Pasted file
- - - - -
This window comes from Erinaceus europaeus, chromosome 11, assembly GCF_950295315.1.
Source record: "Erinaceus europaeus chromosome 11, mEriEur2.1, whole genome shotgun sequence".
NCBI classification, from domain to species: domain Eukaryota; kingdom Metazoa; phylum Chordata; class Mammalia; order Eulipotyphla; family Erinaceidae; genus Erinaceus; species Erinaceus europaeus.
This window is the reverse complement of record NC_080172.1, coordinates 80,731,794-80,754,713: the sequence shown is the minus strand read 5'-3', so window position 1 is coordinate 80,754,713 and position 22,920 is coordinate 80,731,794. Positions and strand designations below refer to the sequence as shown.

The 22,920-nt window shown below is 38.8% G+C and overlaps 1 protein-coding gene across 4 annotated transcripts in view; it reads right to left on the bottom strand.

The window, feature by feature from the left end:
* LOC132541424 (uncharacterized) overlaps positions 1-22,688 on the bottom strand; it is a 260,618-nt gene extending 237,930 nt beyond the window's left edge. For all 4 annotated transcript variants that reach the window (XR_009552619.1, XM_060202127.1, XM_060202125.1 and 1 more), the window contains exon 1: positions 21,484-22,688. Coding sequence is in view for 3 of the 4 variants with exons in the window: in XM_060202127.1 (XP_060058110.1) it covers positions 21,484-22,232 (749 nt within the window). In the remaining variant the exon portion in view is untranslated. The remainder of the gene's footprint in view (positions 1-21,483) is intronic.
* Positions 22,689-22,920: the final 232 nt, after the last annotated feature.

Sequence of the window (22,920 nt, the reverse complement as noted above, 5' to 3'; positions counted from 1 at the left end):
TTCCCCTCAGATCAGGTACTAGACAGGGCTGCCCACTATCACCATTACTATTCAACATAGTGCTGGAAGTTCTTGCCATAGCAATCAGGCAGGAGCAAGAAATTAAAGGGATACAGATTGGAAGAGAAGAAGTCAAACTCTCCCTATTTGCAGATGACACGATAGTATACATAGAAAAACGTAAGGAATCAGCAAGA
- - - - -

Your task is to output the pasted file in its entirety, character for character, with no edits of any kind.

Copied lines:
This window comes from Erinaceus europaeus, chromosome 11, assembly GCF_950295315.1.
Source record: "Erinaceus europaeus chromosome 11, mEriEur2.1, whole genome shotgun sequence".
NCBI classification, from domain to species: domain Eukaryota; kingdom Metazoa; phylum Chordata; class Mammalia; order Eulipotyphla; family Erinaceidae; genus Erinaceus; species Erinaceus europaeus.
This window is the reverse complement of record NC_080172.1, coordinates 80,731,794-80,754,713: the sequence shown is the minus strand read 5'-3', so window position 1 is coordinate 80,754,713 and position 22,920 is coordinate 80,731,794. Positions and strand designations below refer to the sequence as shown.

The 22,920-nt window shown below is 38.8% G+C and overlaps 1 protein-coding gene across 4 annotated transcripts in view; it reads right to left on the bottom strand.

The window, feature by feature from the left end:
* LOC132541424 (uncharacterized) overlaps positions 1-22,688 on the bottom strand; it is a 260,618-nt gene extending 237,930 nt beyond the window's left edge. For all 4 annotated transcript variants that reach the window (XR_009552619.1, XM_060202127.1, XM_060202125.1 and 1 more), the window contains exon 1: positions 21,484-22,688. Coding sequence is in view for 3 of the 4 variants with exons in the window: in XM_060202127.1 (XP_060058110.1) it covers positions 21,484-22,232 (749 nt within the window). In the remaining variant the exon portion in view is untranslated. The remainder of the gene's footprint in view (positions 1-21,483) is intronic.
* Positions 22,689-22,920: the final 232 nt, after the last annotated feature.

Sequence of the window (22,920 nt, the reverse complement as noted above, 5' to 3'; positions counted from 1 at the left end):
TTCCCCTCAGATCAGGTACTAGACAGGGCTGCCCACTATCACCATTACTATTCAACATAGTGCTGGAAGTTCTTGCCATAGCAATCAGGCAGGAGCAAGAAATTAAAGGGATACAGATTGGAAGAGAAGAAGTCAAACTCTCCCTATTTGCAGATGACACGATAGTATACATAGAAAAACGTAAGGAATCAGCAAGA